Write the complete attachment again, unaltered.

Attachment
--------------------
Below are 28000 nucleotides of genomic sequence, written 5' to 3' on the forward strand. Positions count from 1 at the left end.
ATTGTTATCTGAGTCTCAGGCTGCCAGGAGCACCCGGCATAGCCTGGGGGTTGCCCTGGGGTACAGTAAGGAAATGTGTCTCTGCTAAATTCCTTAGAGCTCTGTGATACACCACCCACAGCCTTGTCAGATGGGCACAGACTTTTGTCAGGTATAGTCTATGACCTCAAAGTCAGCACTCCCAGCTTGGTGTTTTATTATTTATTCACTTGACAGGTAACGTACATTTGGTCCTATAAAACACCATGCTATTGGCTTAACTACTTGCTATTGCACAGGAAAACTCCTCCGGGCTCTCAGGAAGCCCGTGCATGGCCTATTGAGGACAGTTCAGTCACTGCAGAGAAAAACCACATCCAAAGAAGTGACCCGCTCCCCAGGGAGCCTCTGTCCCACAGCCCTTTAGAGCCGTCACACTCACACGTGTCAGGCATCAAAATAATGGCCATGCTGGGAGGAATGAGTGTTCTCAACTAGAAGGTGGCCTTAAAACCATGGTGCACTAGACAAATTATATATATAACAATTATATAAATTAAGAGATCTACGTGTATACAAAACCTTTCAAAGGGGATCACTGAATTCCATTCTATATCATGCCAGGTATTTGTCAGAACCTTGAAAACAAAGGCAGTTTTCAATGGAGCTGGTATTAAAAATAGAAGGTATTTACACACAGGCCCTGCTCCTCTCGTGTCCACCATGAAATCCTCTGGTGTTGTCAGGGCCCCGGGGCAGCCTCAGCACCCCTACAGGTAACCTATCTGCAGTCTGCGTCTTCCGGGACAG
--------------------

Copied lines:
Below are 28000 nucleotides of genomic sequence, written 5' to 3' on the forward strand. Positions count from 1 at the left end.
ATTGTTATCTGAGTCTCAGGCTGCCAGGAGCACCCGGCATAGCCTGGGGGTTGCCCTGGGGTACAGTAAGGAAATGTGTCTCTGCTAAATTCCTTAGAGCTCTGTGATACACCACCCACAGCCTTGTCAGATGGGCACAGACTTTTGTCAGGTATAGTCTATGACCTCAAAGTCAGCACTCCCAGCTTGGTGTTTTATTATTTATTCACTTGACAGGTAACGTACATTTGGTCCTATAAAACACCATGCTATTGGCTTAACTACTTGCTATTGCACAGGAAAACTCCTCCGGGCTCTCAGGAAGCCCGTGCATGGCCTATTGAGGACAGTTCAGTCACTGCAGAGAAAAACCACATCCAAAGAAGTGACCCGCTCCCCAGGGAGCCTCTGTCCCACAGCCCTTTAGAGCCGTCACACTCACACGTGTCAGGCATCAAAATAATGGCCATGCTGGGAGGAATGAGTGTTCTCAACTAGAAGGTGGCCTTAAAACCATGGTGCACTAGACAAATTATATATATAACAATTATATAAATTAAGAGATCTACGTGTATACAAAACCTTTCAAAGGGGATCACTGAATTCCATTCTATATCATGCCAGGTATTTGTCAGAACCTTGAAAACAAAGGCAGTTTTCAATGGAGCTGGTATTAAAAATAGAAGGTATTTACACACAGGCCCTGCTCCTCTCGTGTCCACCATGAAATCCTCTGGTGTTGTCAGGGCCCCGGGGCAGCCTCAGCACCCCTACAGGTAACCTATCTGCAGTCTGCGTCTTCCGGGACAG